When choosing a travel destination, it’s all too easy to stick to the same old well-trodden paths. Sure, Spain’s Mediterranean beaches are a wonder in their own right, as are America’s Californian coastlines.
Next time you’re thinking about where to visit, though, why not consider a trip to Australia? Australia travel is on the rise, it is becoming such a popular destination especially for Brit’s.
Encapsulating wildlife, culture and unforgettable encounters with Mother Nature, the country has everything you’d want in a holiday. There are many places to visit in Australia. Australia’s official language is English and they also drive on the left-hand side of the road which makes it an easy destination for Brit’s to visit.
We have put together A Brit’s Guide to Australia in conjunction with Titan Travel to assist you in planning your next adventure.
- 1 Map of Australia
- 2 A Brit’s Guide to Australia: What to Pack
- 3 A Brit’s Guide to Australia: Things to do in Australia
- 4 A Brit’s Guide to Australia – Cash and Credit Cards
- 5 A Brit’s Guide to Australia – Tipping Culture
- 6 A Brit’s Guide to Australia – General Etiquette
- 7 A Brit’s Guide to Australia – Food and drink in Australia
Map of Australia
Australia is a large country. To put it into comparison Australia is as large as the USA. If you were considering flying from Sydney to Perth the flight time is nearly 5 hours and to drive a hefty 42 hours. So planning your time in Australia is essential.
A Brit’s Guide to Australia: What to Pack
Before you so much as print your boarding pass, have a long think about what you’ll pack. Australia’s a modern country, so don’t stuff your bags with toiletries – you can pick them up when you’re there. Bring beach gear – the country is blessed with over 36,635km of coastline, it’d be a shame to waste it – but also bring layers.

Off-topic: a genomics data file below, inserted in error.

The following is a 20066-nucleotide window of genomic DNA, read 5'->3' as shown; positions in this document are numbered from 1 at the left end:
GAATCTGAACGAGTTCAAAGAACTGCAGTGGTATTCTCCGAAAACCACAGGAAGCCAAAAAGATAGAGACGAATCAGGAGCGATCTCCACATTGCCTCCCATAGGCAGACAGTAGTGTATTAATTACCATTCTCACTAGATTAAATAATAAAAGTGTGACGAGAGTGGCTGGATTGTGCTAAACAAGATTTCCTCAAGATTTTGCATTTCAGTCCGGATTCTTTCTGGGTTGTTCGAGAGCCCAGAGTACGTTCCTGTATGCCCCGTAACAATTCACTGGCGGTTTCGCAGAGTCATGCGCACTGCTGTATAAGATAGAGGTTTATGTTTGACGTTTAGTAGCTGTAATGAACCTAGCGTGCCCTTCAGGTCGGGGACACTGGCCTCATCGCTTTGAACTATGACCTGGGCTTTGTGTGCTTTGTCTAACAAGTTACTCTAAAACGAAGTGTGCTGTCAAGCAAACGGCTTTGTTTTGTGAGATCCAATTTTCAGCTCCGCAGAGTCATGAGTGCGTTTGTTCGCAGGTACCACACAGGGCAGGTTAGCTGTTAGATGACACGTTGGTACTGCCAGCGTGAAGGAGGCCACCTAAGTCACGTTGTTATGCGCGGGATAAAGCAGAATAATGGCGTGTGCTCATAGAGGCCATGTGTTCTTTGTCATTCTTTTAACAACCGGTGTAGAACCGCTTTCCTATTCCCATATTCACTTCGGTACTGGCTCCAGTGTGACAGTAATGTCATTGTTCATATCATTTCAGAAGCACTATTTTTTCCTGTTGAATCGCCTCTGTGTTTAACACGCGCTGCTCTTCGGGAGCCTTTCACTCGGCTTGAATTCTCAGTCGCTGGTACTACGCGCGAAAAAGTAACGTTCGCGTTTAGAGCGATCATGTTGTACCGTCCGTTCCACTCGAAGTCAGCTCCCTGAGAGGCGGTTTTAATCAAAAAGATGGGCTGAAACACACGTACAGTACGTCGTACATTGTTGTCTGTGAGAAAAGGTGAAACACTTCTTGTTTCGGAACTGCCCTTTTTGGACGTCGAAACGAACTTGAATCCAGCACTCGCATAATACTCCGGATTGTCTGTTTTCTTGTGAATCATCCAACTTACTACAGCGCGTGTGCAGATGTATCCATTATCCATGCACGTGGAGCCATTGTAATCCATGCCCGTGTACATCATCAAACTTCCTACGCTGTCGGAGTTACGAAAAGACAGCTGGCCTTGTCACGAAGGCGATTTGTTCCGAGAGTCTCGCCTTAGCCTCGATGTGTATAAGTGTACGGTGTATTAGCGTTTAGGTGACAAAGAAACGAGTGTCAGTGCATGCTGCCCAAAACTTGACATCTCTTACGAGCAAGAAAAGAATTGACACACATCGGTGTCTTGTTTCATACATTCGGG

In fact there are over 10,000 beaches and 8,000 islands to enjoy. The weather here can be quite unpredictable at times, particularly in Melbourne, where you can expect 4 seasons in one day. You can do no wrong by packing a windbreaker or a warm anorak, that way you’ll have the last laugh if the weather takes a turn.
The autumn and spring months are the best time to travel within Australia. There are fewer tourists, prices are lower and the weather is pleasant.Sunblock is essential, the harsh Australian sun can cause skin damage.
You can drink the tap water in Australia. We also recommend taking your own water bottle with you.
A Brit’s Guide to Australia: Things to do in Australia
When you’re travelling to somewhere as vast in size as Australia, it can be tricky to know where to begin. Organised tours to Australia will give you a balanced taste of all of the nation’s many highlights, taking in natural phenomenon like the Great Barrier Reef as well as cities like Sydney.
That said, you wouldn’t feel like you’d touched base down under without soaking up the iconic Sydney Opera House. This hotbed of culture is perhaps one of the most recognizable sights in Australia, and a melting pot of theatre, comedy, and dance.
Sydney’s famous harbour and the Sydney Harbour Bridge offers great photo opportunities especially if you can include a Harbour Cruise.
As part of an organised tour, you could also cover Melbourne and its stunning Yarra Valley and its wineries, a sunset and sunrise visit to Uluru in the Northern Territory and a visit to Perth with a peaceful Swan River cruise. There are many Australian landmarks to enjoy we have only mentioned a few.